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More Utah students taking, passing Advanced Placement tests

More Utah students taking, passing Advanced Placement tests

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SALT LAKE CITY — More Utah public school students are taking — and passing — Advanced Placement exams, earning college credit and saving college tuition in the process.

And two Davis School District junior highs are among schools with the highest pass rates in the state, according to results released Tuesday by the Utah State Board of Education.

Statewide, 26,544 public school students took 40,755 Advanced Placement exams in 2017 — a 5 percent increase from the previous year.

About two-thirds of those students, 67 percent, earned scores good enough to receive college credit on the exams, a slight improvement from the previous year's 66 percent pass rate, according to College Board data.

Among them were students from two Davis junior high schools that had some of the highest pass rates in the states.

Forty-eight ninth-graders at Millcreek Junior High in Bountiful took the human geography AP test with a state-leading 95.83 percent pass rate.

Davis High School, which offers far more AP class options than the district's junior highs, had a 92.75 percent passing rate, and Bountiful High School's pass rate was just shy of 87 percent. Davis High was third statewide for its number of test takers, according to the new data.

In total, five of the Utah schools with the highest passing rates were in the Davis School District. The others were ninth-graders at Bountiful Junior High, where 39 students took AP tests and 79.49 percent passed, and Woods Cross High School, with a 79.25 percent passing rate.

Logan Toone, assistant superintendent for the Davis School District, attributes the students' success to well-trained and engaging teachers.

Photo: Aaron Thorup, Utah State Board of Education
Photo: Aaron Thorup, Utah State Board of Education

"They know their content so well, and they know how to teach so well. They can engage kids in high-level coursework. It's amazing to go into their classes and see the work that they're doing. It blows my mind," Toone said.

Students start preparing for the rigor of AP coursework and test at the start of junior high by taking honors or advanced classes, he said.

"We vertically aligned key principles of college readiness from grades seven through 12," Toone said. "When they get that advanced-level coursework like AP class, they're accustomed to it. They've seen it before. They've written challenging essays about literature topics. They've done the kinds of lab work they need to do to be successful in an AP science class."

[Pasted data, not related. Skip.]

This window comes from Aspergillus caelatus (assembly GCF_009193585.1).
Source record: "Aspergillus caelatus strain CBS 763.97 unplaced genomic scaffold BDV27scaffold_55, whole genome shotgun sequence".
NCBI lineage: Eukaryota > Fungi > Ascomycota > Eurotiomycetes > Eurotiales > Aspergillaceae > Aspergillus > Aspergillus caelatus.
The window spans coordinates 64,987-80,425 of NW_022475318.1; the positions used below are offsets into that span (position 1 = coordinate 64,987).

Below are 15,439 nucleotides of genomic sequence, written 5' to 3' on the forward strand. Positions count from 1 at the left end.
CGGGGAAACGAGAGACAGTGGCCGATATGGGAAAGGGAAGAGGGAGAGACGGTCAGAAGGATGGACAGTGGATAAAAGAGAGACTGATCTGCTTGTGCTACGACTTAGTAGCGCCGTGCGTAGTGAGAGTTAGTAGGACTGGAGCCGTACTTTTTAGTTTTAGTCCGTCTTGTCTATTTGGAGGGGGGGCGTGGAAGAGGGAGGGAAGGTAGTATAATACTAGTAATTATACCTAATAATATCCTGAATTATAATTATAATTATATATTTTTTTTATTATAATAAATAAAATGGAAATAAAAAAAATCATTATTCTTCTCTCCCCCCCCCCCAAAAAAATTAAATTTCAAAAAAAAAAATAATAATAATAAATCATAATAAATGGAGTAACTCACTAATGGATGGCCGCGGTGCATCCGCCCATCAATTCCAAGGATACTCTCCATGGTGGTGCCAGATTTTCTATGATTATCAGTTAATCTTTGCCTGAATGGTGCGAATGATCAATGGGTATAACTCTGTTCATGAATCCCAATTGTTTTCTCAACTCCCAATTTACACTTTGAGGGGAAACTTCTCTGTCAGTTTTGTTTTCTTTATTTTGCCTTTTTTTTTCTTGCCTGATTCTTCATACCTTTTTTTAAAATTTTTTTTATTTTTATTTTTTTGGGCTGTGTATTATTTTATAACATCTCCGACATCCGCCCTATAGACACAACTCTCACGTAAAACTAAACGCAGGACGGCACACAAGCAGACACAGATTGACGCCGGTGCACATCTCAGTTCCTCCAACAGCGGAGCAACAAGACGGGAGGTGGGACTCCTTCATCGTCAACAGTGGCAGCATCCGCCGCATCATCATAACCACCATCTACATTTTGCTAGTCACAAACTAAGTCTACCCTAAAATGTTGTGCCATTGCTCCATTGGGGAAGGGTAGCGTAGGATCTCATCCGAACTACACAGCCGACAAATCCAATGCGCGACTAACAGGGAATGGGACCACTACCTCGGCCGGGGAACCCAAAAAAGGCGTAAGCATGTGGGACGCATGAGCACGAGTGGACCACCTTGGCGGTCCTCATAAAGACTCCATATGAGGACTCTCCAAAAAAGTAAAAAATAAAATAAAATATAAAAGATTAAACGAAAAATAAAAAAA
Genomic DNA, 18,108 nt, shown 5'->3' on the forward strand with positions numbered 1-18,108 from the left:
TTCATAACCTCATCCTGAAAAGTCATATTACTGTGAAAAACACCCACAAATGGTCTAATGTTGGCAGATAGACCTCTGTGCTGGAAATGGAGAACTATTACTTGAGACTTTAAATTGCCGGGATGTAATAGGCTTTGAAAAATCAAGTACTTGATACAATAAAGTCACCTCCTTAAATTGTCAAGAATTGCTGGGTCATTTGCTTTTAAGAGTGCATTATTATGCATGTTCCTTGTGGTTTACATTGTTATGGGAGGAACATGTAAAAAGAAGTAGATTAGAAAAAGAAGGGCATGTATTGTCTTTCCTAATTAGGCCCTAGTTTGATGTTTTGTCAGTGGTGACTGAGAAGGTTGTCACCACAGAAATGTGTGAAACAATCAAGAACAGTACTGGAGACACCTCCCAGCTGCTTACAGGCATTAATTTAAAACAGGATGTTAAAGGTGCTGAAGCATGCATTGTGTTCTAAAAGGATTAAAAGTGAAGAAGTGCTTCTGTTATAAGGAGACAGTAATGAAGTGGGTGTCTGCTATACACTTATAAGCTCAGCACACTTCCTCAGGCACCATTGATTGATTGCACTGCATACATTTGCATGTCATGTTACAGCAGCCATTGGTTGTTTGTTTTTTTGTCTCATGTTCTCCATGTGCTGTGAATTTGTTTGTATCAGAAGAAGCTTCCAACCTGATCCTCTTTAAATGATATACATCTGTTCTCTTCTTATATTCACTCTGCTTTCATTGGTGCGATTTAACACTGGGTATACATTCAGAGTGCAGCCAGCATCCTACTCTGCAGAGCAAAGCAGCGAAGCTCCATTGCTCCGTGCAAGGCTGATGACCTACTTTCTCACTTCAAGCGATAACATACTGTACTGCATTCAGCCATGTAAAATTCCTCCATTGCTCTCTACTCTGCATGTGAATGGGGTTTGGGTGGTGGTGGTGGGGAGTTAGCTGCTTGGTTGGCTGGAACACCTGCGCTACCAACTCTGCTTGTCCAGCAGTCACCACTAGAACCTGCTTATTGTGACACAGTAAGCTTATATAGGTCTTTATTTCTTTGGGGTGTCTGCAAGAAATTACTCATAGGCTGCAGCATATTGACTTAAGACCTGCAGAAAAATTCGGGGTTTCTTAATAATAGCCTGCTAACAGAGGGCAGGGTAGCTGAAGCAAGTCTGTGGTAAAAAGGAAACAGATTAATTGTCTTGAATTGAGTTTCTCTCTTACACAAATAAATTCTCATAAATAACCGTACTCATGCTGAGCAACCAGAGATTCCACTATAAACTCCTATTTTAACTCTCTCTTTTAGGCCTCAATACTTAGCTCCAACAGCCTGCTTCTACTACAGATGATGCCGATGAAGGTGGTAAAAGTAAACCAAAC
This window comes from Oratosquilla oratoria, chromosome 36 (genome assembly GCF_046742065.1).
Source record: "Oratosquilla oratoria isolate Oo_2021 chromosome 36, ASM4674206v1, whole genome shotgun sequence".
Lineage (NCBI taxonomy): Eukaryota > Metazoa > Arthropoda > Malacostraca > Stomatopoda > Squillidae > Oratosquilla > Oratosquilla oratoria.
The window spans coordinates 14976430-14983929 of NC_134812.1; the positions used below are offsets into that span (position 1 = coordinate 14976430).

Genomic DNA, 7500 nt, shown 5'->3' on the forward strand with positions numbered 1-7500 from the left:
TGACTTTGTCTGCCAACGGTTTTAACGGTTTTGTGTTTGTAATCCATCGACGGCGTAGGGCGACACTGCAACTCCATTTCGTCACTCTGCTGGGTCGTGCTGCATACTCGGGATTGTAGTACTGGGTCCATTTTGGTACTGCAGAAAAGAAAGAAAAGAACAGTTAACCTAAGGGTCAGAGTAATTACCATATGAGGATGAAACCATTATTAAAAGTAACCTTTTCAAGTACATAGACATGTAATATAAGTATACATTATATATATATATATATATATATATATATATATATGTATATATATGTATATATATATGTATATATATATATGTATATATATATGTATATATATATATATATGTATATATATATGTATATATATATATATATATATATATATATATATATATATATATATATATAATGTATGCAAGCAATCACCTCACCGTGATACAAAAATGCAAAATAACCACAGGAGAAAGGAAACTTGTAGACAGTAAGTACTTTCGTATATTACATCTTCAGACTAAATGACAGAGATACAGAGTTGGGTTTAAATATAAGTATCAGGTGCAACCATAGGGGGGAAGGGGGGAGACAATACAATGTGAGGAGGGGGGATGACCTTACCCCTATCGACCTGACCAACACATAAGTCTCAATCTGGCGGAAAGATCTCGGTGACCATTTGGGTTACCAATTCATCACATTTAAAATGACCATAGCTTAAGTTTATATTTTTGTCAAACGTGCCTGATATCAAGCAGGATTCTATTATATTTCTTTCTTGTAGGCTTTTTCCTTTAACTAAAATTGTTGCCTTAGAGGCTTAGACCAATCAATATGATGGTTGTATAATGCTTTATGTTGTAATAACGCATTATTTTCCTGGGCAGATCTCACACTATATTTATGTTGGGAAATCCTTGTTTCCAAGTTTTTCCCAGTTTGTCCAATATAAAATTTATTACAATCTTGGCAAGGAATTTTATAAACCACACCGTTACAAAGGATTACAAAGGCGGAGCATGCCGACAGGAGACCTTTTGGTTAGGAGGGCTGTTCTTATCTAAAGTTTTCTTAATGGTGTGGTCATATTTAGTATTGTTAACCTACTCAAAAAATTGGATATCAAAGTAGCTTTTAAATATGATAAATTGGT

For the past six years, Davis School District has hosted a national AP Summer Institute, providing training in some 20 AP courses.

"It allows our teachers to really take advantage of that training," Toone said. "Proximity is everything. It's really costly to send teachers out of state for training. But when we have one right here in our own backyard, we can take advantage of it efficiently."

Not only does rigorous coursework help students succeed in college, it can save a significant amount of college tuition. Between AP classes and concurrent enrollment classes, Davis School District graduates in 2016 completed 44,000 credit hours of college-level coursework.

Photo: Aaron Thorup, Utah State Board of Education
Photo: Aaron Thorup, Utah State Board of Education

"Really, it is a college experience, and they walk out the door really, truly ready for what they're going to hit in those universities," Toone said.

According to statewide results, students in all demographic groups — except American Indians — had greater participation and performance on AP exams. Notably, 10.8 percent more Pacific Islanders took AP classes and exams, and their pass rates increased by 50 percent, according to the data.

American Indian students had decreases in both participation, down 19.4 percent, and pass rate, which fell 11.5 percent.

State Superintendent of Public Instruction Sydnee Dickson, in a prepared statement, said education officials are pleased that "a broader and deeper base of Utah students are preparing themselves for successful college experiences and for careers through AP exams."

“Members of the Utah State Board of Education and I join together in congratulating these students and in thanking their teachers and parents,” Dickson said.

AP exams are college-level tests administered by the College Board, makers of the SAT. Email: marjorie@deseretnews.com

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Marjorie Cortez

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